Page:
Hence the first question that heads this letter: ‘Wherefore philosophy?’, meaning ‘What is the purpose or reason for philosophy?’ And here we need to begin by clearing up the confusion we have created around the difference between a person’s philosophy and the discipline (or disciplines) of philosophy. For Brian Eno is correct that you can’t avoid doing philosophy, and thus everybody does it – although often badly. And unfortunately being a philosopher does not necessarily mean that you can help people with their philosophy, in part because of the insane specialisation that infects academia today, which has emerged from the formalisation of the sciences. It can indeed seem that academic philosophy is a waste of time – but that’s also true of a lot of scientific research, which oddly is rarely accused of this. And this points to the first of three crises of contemporary philosophy.

The first crisis is that ever since the sciences split from philosophy there has been a tendency to see this division as making philosophy redundant, instead of seeing that as well as continuing what was once called ‘natural philosophy’, scientists have begun doing other kinds of philosophy badly. Let’s call this the counter-philosophy revolt – the desire to tear down what philosophers do, and to fail to recognise what is replacing it. Secondly, in response to the revolt, philosophers have increasingly allied with those voices in positivism (i.e. elevation of the sciences) most hostile to philosophy, perhaps thinking aiding the sciences is now the only worthwhile task philosophy can perform. Call this collaboration. Lastly, and crucially, philosophy is assumed (as you say) to “make claims to provide a deeper understanding about life and its problems” – call this the authority on life problem.

I take your core complaint to be that philosophy is a poor guide for life if it ignores the emotions. My rebuttal has two elements. Firstly, why would you think philosophy ignores the emotions? In my experience, it is solely the collaborators who fall prey to this. Secondly, why would you think studying philosophical problems would grant authority at all? Perhaps the single greatest achievement of Modern Philosophy (a period, incidentally, that ended about a century ago) was the invention of autonomy, and thus our potential liberation from all centralised claims to authority, like that of the Christian church you criticised two letters ago, or the alleged authority of a rather nebulous thing called ‘Science’ invoked by counter-philosophy.

There may be no better place to start than looking at where contemporary ideas about emotions come from – namely Modern Philosophy. Hence the second part of my title: ‘Whence emotions?’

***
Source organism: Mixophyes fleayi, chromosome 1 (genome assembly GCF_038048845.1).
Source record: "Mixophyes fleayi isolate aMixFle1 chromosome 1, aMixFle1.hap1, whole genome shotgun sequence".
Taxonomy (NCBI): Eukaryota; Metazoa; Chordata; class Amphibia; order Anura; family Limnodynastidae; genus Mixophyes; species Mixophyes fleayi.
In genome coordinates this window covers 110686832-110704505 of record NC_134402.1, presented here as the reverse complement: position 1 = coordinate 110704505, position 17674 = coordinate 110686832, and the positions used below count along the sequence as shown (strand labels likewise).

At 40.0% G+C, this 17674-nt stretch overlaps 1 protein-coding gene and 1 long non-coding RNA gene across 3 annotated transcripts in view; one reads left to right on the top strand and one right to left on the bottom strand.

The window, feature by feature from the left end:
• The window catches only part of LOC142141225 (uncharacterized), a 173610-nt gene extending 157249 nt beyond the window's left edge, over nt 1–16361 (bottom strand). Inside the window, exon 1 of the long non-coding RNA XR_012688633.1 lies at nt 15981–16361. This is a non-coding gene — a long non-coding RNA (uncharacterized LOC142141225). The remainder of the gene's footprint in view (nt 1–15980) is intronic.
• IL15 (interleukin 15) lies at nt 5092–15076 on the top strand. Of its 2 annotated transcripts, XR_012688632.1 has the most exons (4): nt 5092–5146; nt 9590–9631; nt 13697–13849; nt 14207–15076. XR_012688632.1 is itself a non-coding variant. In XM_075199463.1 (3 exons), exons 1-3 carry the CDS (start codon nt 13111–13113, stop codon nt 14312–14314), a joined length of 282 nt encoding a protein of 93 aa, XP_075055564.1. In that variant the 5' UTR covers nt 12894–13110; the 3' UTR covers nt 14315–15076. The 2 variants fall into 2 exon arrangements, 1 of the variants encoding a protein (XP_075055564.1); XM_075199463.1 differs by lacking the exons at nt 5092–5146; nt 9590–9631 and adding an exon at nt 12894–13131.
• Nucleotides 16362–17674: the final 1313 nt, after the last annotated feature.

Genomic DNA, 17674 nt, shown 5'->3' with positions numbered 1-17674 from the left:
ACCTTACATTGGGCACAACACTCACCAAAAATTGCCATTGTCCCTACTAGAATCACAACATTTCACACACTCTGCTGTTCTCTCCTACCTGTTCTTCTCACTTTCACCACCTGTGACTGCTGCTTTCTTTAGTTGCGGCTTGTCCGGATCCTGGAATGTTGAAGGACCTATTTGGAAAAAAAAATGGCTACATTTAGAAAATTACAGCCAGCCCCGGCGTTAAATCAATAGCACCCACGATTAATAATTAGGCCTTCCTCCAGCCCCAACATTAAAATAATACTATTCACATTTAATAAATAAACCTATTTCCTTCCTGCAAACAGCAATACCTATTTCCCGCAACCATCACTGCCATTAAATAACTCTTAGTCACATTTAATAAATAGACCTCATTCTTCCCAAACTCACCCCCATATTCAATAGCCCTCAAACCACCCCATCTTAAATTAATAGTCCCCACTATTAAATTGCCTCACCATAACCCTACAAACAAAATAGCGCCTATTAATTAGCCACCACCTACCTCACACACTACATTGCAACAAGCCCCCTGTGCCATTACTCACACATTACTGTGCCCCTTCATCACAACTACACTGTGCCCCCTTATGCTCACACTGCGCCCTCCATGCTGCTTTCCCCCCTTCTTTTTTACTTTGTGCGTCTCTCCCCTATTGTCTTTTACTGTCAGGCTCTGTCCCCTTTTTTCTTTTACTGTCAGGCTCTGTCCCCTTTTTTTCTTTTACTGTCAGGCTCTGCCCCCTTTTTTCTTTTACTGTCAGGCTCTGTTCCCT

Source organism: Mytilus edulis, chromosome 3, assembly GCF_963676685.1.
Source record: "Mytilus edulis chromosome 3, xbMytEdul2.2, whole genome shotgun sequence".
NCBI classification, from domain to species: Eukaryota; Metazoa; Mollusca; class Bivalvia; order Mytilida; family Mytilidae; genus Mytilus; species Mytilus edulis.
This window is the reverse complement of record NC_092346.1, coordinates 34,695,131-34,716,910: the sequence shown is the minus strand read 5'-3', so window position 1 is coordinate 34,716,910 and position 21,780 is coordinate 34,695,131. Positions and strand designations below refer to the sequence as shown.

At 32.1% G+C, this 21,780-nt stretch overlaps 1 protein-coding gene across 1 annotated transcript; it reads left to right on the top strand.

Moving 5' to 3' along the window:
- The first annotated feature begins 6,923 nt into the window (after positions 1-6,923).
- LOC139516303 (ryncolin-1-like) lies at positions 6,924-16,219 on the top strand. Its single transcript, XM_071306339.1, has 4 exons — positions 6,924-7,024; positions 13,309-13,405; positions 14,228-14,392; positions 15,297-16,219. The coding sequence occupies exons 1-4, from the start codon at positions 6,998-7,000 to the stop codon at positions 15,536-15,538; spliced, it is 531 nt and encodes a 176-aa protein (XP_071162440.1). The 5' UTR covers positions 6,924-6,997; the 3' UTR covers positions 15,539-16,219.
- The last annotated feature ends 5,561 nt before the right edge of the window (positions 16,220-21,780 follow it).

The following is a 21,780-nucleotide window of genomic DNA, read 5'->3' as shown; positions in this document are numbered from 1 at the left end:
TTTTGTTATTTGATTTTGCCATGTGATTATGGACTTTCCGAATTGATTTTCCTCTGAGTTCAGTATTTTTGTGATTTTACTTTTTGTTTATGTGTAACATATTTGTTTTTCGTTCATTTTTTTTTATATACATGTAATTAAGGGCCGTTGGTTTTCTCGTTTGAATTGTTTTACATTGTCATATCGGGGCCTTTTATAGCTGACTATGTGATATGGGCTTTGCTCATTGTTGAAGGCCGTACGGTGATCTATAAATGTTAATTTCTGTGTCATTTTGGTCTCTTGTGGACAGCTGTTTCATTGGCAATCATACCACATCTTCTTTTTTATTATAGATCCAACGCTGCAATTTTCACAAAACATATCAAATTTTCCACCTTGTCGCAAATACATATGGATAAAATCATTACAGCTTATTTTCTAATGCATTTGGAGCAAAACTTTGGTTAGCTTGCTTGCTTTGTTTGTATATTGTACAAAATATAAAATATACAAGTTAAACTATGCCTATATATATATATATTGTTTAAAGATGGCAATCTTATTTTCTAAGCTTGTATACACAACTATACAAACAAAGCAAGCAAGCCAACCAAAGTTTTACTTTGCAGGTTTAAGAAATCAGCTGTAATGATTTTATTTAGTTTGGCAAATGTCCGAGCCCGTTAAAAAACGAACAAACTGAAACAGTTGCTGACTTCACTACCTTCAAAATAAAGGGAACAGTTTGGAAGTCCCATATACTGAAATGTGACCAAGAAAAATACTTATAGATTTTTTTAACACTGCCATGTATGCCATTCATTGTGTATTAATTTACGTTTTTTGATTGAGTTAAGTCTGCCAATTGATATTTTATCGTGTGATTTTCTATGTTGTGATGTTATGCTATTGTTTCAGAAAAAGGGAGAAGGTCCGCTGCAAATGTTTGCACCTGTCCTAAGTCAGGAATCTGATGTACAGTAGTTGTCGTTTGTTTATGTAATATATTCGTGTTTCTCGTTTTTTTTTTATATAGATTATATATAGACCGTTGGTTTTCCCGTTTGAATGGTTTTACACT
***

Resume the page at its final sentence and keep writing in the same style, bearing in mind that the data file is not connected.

The Passions of Philosophers Past

Both Modern Philosophy and the word ‘emotion’ begins in the 17th century with Descartes. There is not a single philosopher in this era who views the emotions – or, as they are more commonly known at this time, ‘the passions’ – as anything less than an indispensable element of human life. It is Descartes’ 1649 Passions of the Soul that gives us the first systematic study of what we now call the emotions, although that particular word (which Descartes coined) meant little more than ‘motion’ (i.e. movement) at the time. Other terms in use in this century include ‘affect’ (particularly with Spinoza) and ‘sentiment’ (especially among British philosophers). As for the passions, this term was often reserved for those ‘violent’ feelings that were either particularly agitated or unresponsive to reason.

Questions about our emotional lives were the exclusive purview of philosophers at this time, since ‘science’ was just a synonym for ‘knowledge’, and (as I already noted) what we would call ‘science’ was known then as ‘natural philosophy’. A good half of Spinoza’s monumental Ethics in 1675 is concerned with defining and categorising the ‘affects’ and contemplating the possibility of freedom, discussions that obviously built upon Descartes. Spinoza, however, denied we could gain control over our passions – an argument that in many respects lives on today – and had a rather low opinion of every feeling more extreme than the kind of moderate joy that comes from being active. It is Spinoza who first puts reason and the passions into opposition, a tendency than many today – you included – have inherited.

In the middle of the eighteenth century, the Scottish philosopher (and incorrigible wag) David Hume offered an even more refined account of the passions, which he divided into ‘calm’ and ‘violent’ passions while noting that even calm passions can be strong and violent passions can still be weak. His most innovative idea in this respect may be to suggest that the passions are what motivates all our actions, and that reason would be impossible without them. His infamous remark that “reason is, and ought only to be the slave of the passions” is still widely discussed today. In addition to his own substantial contributions to philosophy, Hume has the distinction of inspiring Kant, who famously described this experience as being wakened from his “dogmatic slumber”.